Looks like somebody had an extra apostrophe and just couldn't bear to part with it

So there's this new Italian restaurant at 45 Province St. and it's called:

MAST'

And no matter how many times they claim the name and the apostrophe is derived from some Italian slang word (which will remind you of a particular Seinfeld episode), it's just never not going to look weird 'n stuff. And how do you even make a possessive out of that? "Fortunately, Mast''s menu has English captions ..."

H/t Steve Garfield.

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First in a chain

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MAST' = phallic

URB' = urban

'BATE = strap on those beer goggles before last call

Sounds like..

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The gasps and utterances you might make while choking on their food.

A lot of competition in the Bad Restaurant Name sweepstakes,

but this one has the early lead for Worst Restaurant Name of 2014. (Other contenders: Crave -- Mad for Chicken, Legal Oysteria, MC Spiedo, InBoston. I guess it's not really close.)

Yes, o'mast is Neapolitan for "master craftsman". So you drop the O, move the apostrophe to the end, and leave it hanging in space? That's not too blindingly dumb.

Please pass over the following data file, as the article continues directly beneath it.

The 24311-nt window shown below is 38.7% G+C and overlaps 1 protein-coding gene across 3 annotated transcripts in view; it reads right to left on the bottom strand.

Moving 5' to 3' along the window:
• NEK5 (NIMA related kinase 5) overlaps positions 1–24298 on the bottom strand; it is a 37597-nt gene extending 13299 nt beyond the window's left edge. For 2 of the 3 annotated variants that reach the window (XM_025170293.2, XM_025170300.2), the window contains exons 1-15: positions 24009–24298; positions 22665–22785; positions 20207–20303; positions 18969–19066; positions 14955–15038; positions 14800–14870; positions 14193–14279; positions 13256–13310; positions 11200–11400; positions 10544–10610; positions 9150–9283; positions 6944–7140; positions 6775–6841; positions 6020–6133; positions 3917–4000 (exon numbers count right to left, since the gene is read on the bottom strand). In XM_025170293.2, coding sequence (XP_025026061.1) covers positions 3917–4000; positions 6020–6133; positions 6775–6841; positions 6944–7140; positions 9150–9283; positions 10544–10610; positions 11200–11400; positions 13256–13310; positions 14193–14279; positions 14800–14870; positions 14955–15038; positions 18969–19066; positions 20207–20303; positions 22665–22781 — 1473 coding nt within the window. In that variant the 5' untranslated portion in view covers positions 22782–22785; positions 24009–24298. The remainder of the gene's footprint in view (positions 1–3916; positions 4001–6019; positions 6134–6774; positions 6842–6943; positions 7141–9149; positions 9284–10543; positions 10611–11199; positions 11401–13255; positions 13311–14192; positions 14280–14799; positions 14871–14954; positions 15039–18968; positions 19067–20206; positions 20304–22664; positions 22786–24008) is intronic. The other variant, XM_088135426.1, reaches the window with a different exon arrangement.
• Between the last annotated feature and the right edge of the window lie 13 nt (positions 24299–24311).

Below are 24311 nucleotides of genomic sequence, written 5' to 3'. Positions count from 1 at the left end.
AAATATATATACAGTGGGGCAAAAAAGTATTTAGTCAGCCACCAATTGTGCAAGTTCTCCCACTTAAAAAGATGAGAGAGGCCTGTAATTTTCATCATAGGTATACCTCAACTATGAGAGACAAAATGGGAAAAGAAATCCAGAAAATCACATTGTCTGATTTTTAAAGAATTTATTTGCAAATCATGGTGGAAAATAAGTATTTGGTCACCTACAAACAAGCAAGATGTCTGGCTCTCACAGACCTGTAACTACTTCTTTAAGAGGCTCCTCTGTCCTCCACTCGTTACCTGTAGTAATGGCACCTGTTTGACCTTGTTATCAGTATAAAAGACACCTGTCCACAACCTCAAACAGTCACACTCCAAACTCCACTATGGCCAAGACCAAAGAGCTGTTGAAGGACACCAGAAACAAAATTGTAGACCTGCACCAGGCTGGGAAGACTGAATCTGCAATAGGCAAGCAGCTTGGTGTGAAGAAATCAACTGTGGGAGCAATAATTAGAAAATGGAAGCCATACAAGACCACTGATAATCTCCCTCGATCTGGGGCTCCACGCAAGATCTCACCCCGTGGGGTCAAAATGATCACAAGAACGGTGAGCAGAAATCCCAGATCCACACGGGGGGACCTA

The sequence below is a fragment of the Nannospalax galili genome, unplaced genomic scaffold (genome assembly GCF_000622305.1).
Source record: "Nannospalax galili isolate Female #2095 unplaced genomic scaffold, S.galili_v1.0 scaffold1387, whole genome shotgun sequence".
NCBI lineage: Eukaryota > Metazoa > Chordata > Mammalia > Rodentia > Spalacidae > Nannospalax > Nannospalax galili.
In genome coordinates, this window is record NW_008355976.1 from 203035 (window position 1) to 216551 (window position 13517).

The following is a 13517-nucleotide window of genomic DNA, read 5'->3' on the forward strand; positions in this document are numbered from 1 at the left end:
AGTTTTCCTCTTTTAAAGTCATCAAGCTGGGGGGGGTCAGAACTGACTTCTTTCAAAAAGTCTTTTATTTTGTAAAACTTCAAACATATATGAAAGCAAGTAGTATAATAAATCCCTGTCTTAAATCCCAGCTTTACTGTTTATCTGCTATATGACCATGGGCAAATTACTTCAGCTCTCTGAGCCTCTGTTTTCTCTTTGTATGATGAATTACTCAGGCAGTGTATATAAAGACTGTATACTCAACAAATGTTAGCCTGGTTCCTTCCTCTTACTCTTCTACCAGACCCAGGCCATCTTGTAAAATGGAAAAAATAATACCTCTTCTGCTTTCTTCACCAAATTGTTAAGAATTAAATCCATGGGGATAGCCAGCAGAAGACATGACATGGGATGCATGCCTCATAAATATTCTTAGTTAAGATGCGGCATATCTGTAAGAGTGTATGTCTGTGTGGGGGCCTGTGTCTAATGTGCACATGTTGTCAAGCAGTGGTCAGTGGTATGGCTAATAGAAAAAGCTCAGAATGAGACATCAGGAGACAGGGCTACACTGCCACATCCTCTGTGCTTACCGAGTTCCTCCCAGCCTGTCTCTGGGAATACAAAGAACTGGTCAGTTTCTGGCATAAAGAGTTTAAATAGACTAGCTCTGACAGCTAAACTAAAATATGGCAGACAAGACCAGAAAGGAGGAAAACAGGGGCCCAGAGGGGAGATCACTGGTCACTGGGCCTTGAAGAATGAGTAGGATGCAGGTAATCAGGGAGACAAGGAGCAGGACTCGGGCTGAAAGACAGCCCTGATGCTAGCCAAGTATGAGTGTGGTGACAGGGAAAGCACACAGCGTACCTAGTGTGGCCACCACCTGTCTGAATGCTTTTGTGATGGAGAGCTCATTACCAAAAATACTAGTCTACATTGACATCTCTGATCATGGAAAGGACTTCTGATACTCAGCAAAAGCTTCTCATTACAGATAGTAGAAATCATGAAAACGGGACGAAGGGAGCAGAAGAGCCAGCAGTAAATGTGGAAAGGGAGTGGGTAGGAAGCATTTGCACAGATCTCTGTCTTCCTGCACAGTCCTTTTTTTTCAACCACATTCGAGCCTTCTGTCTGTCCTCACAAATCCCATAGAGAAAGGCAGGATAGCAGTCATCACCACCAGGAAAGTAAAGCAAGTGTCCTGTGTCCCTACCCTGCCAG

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MC Spiedo

The first time I saw that I was like WTF??

The first image that came to mind was Nick Verano, in a speedo, with finger pointed sideways like a gun, saying "Yo, use wanna table?"

I still shudder.

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Ridiculous and further, in error.

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This is a clipped word, not a contraction; therefore, the use of an apostrophe is in error. Alternative examples of such usage would be to write bra' or 'phone for brassiere or telephone, respectively. One might conceivably use such an expression in writing to emphasize that one is using a clipped word, though it not correct and would largely emphasize instead that the writer is, well, an idiot.

The rare usages of words that appear to be contractions with an external apostophe ["'twas" for "it was", "'fraid so" for "afraid so", or "'nother" for "another"] are either archaic or colloquialisms that as such do not appear in formal writing without being set off within quotations. Contractions are by definition internal deletions within two or more words with the apostrophe present to mark the deletion (consider "o'clock", "of the clock")